Aligning Measurement of Personal Attributes for Predicting STEM Education Outcomes
Effective Years: 2022-2027
Scholars in personality psychology, economics, and child development report a variety of empirical relationships connecting personality traits, executive functions (EF), and economic preferences to enrollment and performance in science, technology, engineering, and math (STEM) courses in elementary and secondary education and choice of STEM majors in college. The similarities and differences in how these attributes are measured and their relationships to STEM education outcomes have not been rigorously examined. This interdisciplinary multi-country study will investigate the evolution and co-evolution of traits, EF skills, and preferences in children to determine how those attributes predict STEM achievement and the choice of STEM majors and careers. In particular, it will use a common measurement framework across samples from three sites in the United States and China, as well as data from the Australian Household, Income and Labour Dynamics Survey, to find out how personal attributes are related to STEM education achievement, college attainment and STEM major choice. It will provide a better understanding of age-specific windows of opportunity for interventions promoting STEM achievement and the pursuit of STEM majors. This study will produce core sets of distinct attributes to use in assessing students and schools, which will be useful as a diagnostic tool for teachers and school administrators to counsel students and to facilitate personalized learning. Students may reap the academic and social benefits of teaching interventions focused on the impact of traits, skills, and preferences.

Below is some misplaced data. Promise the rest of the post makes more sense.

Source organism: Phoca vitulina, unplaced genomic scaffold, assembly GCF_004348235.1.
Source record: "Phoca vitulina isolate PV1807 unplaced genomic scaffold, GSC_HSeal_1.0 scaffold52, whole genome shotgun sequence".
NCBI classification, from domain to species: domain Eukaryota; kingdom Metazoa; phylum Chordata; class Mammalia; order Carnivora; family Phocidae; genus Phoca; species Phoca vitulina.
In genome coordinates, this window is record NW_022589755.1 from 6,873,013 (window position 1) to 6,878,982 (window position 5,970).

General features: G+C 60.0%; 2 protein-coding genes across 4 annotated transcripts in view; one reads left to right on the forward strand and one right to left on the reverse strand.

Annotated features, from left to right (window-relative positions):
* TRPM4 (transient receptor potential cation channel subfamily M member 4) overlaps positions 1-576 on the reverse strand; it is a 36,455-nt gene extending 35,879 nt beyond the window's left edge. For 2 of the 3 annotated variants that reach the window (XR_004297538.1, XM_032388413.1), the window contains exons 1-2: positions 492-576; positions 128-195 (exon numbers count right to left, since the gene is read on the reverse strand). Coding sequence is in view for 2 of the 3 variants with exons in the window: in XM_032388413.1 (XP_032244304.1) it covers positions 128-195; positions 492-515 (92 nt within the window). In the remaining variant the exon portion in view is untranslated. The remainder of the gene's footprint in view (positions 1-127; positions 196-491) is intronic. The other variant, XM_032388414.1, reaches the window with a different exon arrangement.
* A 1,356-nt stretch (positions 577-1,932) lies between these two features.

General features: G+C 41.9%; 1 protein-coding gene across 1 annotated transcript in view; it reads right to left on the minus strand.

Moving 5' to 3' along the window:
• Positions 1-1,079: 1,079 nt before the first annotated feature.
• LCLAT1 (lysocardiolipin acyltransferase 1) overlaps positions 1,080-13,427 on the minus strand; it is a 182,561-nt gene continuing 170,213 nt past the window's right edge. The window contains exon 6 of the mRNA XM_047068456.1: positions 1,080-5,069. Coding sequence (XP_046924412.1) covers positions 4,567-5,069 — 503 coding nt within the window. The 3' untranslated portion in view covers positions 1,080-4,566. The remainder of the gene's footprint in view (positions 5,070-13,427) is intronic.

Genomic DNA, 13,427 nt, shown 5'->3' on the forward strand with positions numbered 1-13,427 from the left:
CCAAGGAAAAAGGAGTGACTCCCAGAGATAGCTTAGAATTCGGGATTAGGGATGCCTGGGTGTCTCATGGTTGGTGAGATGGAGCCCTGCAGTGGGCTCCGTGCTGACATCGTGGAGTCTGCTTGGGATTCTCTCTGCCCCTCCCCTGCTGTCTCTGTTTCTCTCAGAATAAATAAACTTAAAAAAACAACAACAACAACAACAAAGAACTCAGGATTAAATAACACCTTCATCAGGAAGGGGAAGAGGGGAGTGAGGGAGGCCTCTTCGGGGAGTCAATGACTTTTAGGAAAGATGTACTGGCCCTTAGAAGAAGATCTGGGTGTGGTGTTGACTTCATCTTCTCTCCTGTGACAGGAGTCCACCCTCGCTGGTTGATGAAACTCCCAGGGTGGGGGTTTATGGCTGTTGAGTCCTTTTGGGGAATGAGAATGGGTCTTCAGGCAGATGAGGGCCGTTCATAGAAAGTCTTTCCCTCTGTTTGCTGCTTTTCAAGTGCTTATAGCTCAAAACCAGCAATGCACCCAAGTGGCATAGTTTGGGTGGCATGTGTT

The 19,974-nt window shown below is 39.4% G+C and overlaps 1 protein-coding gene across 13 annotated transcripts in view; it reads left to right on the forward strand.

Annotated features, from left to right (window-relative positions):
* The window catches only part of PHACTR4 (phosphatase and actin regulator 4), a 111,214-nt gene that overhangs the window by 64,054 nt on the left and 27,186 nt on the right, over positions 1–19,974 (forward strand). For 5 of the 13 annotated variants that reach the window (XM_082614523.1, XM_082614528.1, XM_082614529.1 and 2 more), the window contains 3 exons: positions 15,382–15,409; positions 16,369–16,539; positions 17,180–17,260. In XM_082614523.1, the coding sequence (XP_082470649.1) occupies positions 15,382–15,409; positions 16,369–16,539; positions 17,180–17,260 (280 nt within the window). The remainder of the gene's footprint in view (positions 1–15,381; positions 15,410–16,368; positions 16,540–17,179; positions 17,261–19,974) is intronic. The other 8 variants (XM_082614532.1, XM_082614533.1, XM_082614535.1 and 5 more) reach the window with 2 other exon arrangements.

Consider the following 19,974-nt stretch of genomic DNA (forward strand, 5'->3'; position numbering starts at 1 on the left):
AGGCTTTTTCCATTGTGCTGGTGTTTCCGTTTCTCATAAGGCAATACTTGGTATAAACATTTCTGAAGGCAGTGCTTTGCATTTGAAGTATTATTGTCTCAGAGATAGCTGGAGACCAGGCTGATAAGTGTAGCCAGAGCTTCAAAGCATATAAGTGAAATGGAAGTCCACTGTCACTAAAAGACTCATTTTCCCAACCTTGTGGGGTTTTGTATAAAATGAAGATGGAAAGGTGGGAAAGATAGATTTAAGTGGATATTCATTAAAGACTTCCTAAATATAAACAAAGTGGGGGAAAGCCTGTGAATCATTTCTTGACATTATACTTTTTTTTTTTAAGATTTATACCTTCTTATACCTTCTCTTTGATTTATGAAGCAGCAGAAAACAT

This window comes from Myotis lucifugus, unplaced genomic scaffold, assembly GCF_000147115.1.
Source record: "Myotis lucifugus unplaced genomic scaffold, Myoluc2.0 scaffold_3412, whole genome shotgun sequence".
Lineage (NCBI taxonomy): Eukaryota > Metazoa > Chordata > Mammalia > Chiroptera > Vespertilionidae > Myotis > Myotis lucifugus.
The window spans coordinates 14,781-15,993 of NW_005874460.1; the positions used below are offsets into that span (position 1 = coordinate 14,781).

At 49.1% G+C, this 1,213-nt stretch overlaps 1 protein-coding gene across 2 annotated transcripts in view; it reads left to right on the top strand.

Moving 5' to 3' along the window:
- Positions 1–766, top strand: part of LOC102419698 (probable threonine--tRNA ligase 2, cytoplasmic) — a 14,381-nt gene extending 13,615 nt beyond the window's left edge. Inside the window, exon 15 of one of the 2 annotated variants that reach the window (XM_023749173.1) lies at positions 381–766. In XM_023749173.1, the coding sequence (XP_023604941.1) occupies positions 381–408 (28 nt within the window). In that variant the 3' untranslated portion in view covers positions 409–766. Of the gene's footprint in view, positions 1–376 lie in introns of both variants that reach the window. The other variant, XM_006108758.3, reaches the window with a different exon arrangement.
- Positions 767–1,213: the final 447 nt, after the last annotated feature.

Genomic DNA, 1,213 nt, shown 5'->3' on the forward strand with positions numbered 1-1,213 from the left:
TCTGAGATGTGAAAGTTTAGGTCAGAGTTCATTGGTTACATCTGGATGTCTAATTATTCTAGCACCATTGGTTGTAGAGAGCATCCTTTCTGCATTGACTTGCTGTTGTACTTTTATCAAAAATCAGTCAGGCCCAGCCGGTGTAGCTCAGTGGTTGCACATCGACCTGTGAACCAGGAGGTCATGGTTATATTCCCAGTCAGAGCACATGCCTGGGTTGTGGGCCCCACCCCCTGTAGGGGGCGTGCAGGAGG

The main goal of this study is to identify the combination of traits, EF skills, and preferences for predicting STEM achievement (grades, test scores, teacher ratings, as well as choice of college major and career). To do this, first the study will generate a parsimonious measurement system of personal attributes by conducting linear and nonlinear factor analysis to determine the relationship and dimensionality of traits, EF skills, and preferences. Second, it will collect data on these personal attributes in different experimental conditions to quantify how incentives, frames and contextual factors affect their measurement, in order to propose standardized measures for personal attributes that predict STEM outcomes. Third, it will examine trait, skill, and preference growth longitudinally, spanning cohorts from 4th to 12th grade, for both mean change and change in the prediction of STEM outcomes. Finally, it will examine how background factors including geo-cultural settings moderate the relationship between STEM outcomes and traits, EF skills, and preferences. This study makes five major contributions to STEM education research: (1) The longitudinal measurement furthers our understanding of age-specific windows of opportunity for interventions promoting attributes that drive interest in STEM; (2) Examination of relationships across the elicited measures enables determination of which measurement strategies capture the same constructs, and which add genuine new dimensions to the study of individual differences. This study will use a common set of measures across countries; (3) For each construct, use of experimental manipulations enables investigation of the quantitative importance of standardizing for incentives and environments; (4) By studying the power of the various elicited, standardized measures for predicting STEM achievement, college attainment, and STEM major and career choices, this study will support schools and teachers to promote personalized education and improve student outcomes; and (5) The study of similarities and differences in measures across cultural, race, ethnicity, gender, and family background, allows for optimal prediction of STEM outcomes across distinct contexts.
This award reflects NSF's statutory mission and has been deemed worthy of support through evaluation using the Foundation's intellectual merit and broader impacts review criteria.